Josef Tal (b. Pine, Germany 1910 - Jerusalem 2008, immigrated in 1934), composer, pianist, conductor, and lecturer, has gained an exceptional reception in the last decades. As one of the most published local composers, about 100 of his pieces have been published by the Israel Music Institute. He was the most distinctive among the first generation of composers who principally opposed the use of folklorism and orientalism. This may have reflected his education in Berlin in the late 1920's, where he was immensely influenced by the Second Viennese school.
As expressed in his colorful, thought-provoking autobiography and elsewhere, his ideas are similar to those of Schoenberg’s in Style and Idea: against nationalism in music that is based on folklore, and (implicitly) supporting German hegemony in music. Tal’s works, mostly atonal and serial, expressionist and meticulously structured, post-Bergian with soft Darmstadt influences, have indeed gained a considerable reception in Germany, no less than in his own country. Tal was a 1971 Israel Prize laureate and a 1983 recipient of the prestigious Wolf Prize—the only Israeli composer who has won this prize. He also served as chair of the two major music institutions in Jerusalem: the Rubin Music Academy (1948-1952); and the musicology department of the Hebrew University (1965-1970), where he taught between 1951 and 1981. Although he did use some local and Mizrahi melodies in his works at a time when that Zeitgeist was at its peak in the early 1950's, Tal became known as the pioneer of electronic music in Israel (and among the first in the world), establishing the first Israeli electronic music center at the Hebrew University in 1961. This marked the continuation of his initial interest in electronic music, which was initially conceived in Friedrich Trautwein’s electronic music lab in the Berlin Musikhochschule of the late 1920's (where Tal also studied with Hindemith).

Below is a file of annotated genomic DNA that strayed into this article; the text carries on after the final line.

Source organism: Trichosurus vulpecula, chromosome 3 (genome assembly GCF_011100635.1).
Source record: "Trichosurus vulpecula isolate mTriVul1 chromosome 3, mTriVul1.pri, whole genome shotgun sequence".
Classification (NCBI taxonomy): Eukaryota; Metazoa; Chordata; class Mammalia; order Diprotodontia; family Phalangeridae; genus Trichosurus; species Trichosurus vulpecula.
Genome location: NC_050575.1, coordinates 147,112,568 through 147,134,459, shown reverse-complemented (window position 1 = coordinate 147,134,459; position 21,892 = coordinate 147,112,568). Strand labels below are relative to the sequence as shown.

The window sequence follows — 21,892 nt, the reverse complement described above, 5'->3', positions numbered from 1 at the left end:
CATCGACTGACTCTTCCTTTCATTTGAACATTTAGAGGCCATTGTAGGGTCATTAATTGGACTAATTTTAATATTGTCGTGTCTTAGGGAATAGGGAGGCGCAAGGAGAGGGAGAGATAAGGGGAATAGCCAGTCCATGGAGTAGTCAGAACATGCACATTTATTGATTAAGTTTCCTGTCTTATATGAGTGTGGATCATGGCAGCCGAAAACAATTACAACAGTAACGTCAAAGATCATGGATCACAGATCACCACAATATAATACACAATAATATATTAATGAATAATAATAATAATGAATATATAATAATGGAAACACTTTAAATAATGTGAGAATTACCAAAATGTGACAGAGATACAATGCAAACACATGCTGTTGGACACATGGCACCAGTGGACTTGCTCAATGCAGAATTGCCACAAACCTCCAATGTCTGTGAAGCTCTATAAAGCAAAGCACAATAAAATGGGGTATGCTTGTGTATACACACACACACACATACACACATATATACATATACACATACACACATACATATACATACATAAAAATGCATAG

Almost half of Tal’s over 100 works are orchestral and stage works (operas, oratorios). Only a dozen of his works that he included in his biography are electronic. Among them are some of his concertos for a solo instrument and electronic tape (nos. 5 and 6 for piano, one for harpsichord and one for harp), and other pieces written mostly in the 1960's and 1970's. He has written over 20 chamber pieces, including three string quartets (1959, 1964, 1976), and over 12 pieces for his instrument, the piano (in addition to the concertos). These include his often-performed 1950 Sonata, and the 1962 Dodecaphonic Episodes, five methodical piano pieces including a chart of the rows and composer’s analysis. His orchestral works include 6 symphonies, another 6 orchestral works, and 13 concertos. He was awarded the first of three Engel Prizes throughout his life for the first symphony (1953). Tal’s widely performed works are his second symphony (1960), his piano concertos (which he himself has often performed), and his stage works.
Tal composed extensively for the stage - 18 operas, oratorios, cantatas and dramas – mostly based on Biblical or modern Hebrew texts. He collaborated with librettist Israel Eliraz for five of his eight operas, written between 1957 and 1995: Ashmedai, Massada 967, The Garden, The Hand, and Josef. His 1995 Josef depicts three figures: the biblical Josef, Kafka’s character, and obviously the composer himself, hence a key work of the 85-year-old composer. A major event with considerable reception, the opera was premiered as a final celebration of the first year of the New Israel Opera in its new Tel-Aviv house, June 1995.
Opera in one act for Mezzo-Soprano, Baritone, Bass, Male Chorus, and Orchestra. Text: 2 Samuel 13.
Premiere: Heinz Freudenhal IBA Symphony Orchestra, March 1961.
Kol Israel Men's Choir (Zemanek). Vocalists: Rosa Sender, Leslie Chabay, Yehushua Zohar, William Wolff.